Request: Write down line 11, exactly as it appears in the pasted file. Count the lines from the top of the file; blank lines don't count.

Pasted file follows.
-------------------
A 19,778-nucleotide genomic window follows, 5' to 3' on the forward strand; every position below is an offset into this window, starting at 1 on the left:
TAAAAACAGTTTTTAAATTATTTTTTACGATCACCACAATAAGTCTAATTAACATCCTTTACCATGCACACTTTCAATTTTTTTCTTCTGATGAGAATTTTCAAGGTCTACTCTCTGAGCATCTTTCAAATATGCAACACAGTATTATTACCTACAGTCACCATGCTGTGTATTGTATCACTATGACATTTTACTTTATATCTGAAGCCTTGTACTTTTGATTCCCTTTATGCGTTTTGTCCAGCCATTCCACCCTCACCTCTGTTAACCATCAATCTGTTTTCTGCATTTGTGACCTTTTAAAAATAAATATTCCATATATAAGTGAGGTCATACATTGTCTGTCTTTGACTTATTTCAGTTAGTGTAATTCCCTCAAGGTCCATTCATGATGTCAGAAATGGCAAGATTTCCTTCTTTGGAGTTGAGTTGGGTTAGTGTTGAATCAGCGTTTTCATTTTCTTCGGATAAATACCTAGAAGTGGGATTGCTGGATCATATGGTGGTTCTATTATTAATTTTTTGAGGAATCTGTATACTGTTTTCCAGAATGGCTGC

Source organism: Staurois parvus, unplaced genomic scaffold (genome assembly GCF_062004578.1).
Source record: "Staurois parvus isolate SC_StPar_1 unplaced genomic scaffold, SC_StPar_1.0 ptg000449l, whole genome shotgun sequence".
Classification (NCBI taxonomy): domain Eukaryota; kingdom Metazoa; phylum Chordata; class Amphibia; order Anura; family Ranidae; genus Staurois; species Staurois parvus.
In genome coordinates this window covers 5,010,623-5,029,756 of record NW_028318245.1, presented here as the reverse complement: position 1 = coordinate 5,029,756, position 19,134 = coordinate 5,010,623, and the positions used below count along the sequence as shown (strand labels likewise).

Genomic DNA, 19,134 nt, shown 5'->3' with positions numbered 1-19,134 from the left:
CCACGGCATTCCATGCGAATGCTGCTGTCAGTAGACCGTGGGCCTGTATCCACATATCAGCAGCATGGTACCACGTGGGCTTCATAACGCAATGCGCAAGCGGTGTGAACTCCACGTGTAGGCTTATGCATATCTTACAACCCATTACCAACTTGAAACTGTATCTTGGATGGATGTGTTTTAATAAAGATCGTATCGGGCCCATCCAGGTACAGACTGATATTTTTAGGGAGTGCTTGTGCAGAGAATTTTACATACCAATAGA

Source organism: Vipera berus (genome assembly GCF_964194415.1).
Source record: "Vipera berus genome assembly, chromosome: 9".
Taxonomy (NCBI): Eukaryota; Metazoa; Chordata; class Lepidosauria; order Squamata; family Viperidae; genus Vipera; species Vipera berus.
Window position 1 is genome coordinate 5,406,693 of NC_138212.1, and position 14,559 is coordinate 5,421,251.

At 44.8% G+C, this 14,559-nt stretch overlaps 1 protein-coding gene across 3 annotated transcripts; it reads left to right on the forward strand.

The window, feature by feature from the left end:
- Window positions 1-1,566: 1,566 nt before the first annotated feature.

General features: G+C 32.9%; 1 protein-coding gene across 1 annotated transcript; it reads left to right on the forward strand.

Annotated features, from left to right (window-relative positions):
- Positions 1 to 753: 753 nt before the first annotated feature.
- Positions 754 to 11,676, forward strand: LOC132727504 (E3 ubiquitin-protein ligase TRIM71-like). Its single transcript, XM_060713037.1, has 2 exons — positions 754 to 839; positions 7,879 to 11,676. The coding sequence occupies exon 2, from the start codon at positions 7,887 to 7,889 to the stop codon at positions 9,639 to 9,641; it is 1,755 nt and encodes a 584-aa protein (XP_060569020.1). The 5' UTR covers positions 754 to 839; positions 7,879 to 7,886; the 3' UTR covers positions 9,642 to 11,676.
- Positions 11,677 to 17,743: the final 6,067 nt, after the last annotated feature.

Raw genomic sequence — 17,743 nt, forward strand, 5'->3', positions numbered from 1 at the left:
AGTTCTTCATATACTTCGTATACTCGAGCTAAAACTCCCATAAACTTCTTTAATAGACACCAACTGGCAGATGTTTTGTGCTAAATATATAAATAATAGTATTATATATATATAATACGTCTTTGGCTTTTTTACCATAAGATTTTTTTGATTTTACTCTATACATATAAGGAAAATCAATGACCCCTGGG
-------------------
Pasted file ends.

Taxonomy (NCBI): Eukaryota; Metazoa; Chordata; class Lepidosauria; order Squamata; family Viperidae; genus Vipera; species Vipera berus.